USAID and CIMMYT visit the 1st community-managed maize seed company in the hills of Nepal

Written by Corporate Communications on . Posted in Asia, collaborative projects, improved seed, Maize

The community based seed production (CBSP) program is one of the most successful interventions of the Hill Maize Research Project (HMRP) Phase IV in Nepal. Through this program, the project has significantly contributed to the increase in maize seed replacement rate, maize productivity, and income of smallholder and resource-poor farmers in the hills of the country. To observe the successes achieved so far, teams from USAID-Nepal, CIMMYT-Mexico, and HMRP visited a community-managed seed company in the Thumpahkar Village of Sindupalchowk district, located about 100 km north-east of Kathmandu, on 12 October 2012. The USAID team comprised of John Stamm (General Development Office director, USAID-Nepal), Luis Guzman (Feed the Future team leader, USAID-Nepal), Shanker Khagi (South Asia Regional Initiative for Energy country coordinator), and Lindsey Moore (USAID-Bangladesh). CIMMYT’s Thomas Short (deputy director general for Corporate Services), Nellooli P. Rajasekharan (International Human Resources director), G. Ortiz Ferrara (HMRP team leader), Nirmal Gadal (HMRP agronomist), and Dilli KC (HMRP seed value chain and marketing expert) were also present, along with about 35 seed growers, including the management team of the company.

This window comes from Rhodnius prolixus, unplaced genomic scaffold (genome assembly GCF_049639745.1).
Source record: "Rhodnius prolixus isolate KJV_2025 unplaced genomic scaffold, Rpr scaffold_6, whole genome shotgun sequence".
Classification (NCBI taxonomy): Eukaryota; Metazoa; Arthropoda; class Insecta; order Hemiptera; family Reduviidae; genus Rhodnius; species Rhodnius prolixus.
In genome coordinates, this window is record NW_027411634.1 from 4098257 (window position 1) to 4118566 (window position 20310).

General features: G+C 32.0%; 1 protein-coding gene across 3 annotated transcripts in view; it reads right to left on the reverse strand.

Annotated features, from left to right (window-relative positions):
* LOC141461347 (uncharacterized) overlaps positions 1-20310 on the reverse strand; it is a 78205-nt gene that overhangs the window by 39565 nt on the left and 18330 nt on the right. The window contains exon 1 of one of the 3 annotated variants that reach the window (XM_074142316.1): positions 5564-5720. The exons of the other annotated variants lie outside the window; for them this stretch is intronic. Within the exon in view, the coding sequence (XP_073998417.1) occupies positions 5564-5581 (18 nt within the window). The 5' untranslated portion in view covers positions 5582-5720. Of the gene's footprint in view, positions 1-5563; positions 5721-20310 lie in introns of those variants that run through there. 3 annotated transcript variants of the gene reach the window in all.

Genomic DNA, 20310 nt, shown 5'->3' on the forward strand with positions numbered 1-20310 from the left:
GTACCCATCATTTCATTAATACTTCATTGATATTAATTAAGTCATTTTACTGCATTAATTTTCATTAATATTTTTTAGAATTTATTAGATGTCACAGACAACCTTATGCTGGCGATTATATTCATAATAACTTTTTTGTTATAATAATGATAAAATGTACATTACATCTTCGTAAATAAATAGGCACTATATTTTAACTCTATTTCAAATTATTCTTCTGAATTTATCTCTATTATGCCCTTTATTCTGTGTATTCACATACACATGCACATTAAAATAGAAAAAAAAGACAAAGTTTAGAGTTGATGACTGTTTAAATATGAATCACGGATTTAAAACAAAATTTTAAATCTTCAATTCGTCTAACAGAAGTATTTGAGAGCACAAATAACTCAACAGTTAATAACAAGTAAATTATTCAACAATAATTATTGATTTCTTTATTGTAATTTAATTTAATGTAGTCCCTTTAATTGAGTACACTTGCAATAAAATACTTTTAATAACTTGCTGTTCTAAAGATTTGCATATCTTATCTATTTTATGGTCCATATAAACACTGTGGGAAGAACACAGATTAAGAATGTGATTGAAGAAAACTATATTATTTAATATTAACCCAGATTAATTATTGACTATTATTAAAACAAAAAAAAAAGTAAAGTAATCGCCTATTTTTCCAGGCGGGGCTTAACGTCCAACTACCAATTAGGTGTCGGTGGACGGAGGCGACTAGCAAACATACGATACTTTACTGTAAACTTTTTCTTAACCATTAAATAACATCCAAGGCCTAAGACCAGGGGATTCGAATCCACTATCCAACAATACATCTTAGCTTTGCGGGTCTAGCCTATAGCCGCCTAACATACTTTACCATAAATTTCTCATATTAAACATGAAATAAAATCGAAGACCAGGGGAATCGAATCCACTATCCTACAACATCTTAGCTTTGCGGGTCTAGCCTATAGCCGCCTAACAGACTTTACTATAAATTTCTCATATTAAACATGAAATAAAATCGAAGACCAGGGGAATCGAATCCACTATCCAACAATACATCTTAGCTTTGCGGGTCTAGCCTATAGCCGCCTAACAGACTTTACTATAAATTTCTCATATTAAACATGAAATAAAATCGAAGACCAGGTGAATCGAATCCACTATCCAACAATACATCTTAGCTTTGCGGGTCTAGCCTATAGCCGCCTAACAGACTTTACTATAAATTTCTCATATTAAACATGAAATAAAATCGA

The meeting was chaired by Gunda Bahadur Dhami, chairperson of Sindhu-Tuki Seed Production Cooperative Ltd. During a brief presentation, the company’s coordinator D.B. Bhandari summarized the institutional graduation of the farmers’ groups to a cooperative and later to a private seed company. Starting in 2005, the cooperative developed into a private seed company in 2010 with the technical support from HMRP. It currently works with 300 members organized in 14 CBSP groups. Bhandari also discussed the company’s current activities, future plan, operational model, membership policy, marketing activities, and approaches to gender and sustainability.

Stamm acknowledged the project team and congratulated farmers on the impact achieved so far. “USAID-Nepal considers HMRP a very successful project, and your seed company is a model for economic development of rural areas,” he said. Rajasekharan then thanked the HMRP team for organizing the field visit and expressed CIMMYT’s commitment to support the project staff in their work aiming to improve food security among Nepalese maize farmers. Short added: “I echo Raj’s words in congratulating the members of this seed company, but I also take the opportunity to thank the two donors of HMRP, USAID and SDC, for their financial and technical support given to the project.” Ortiz Ferrara stressed that “sustainability is the prime concern of HMRP, and the entire project activities are built on the clearly defined roles and responsibilities of the multiple stakeholders.

This small seed company is now operating on its own resources, and this is only one of the 195 CBSP groups coordinated by HMRP in 20 hill districts.” Responding to a question raised by Khagi regarding the competitiveness of improved maize seed, a female maize seed grower said: “The new maize varieties are high yielding, disease and lodging tolerant, have good taste, and the grain can be stored for a longer time.” Dhami followed: “We are just learning to walk and there is still a lot to do to help small farmers in our hill area to achieve food security and increase their income.” He thanked the guests for their valuable time and their continuing collaboration with the recently established seed company. At the end of the discussion, the team observed the seed processing plant, seed store house, and the community seed bank.

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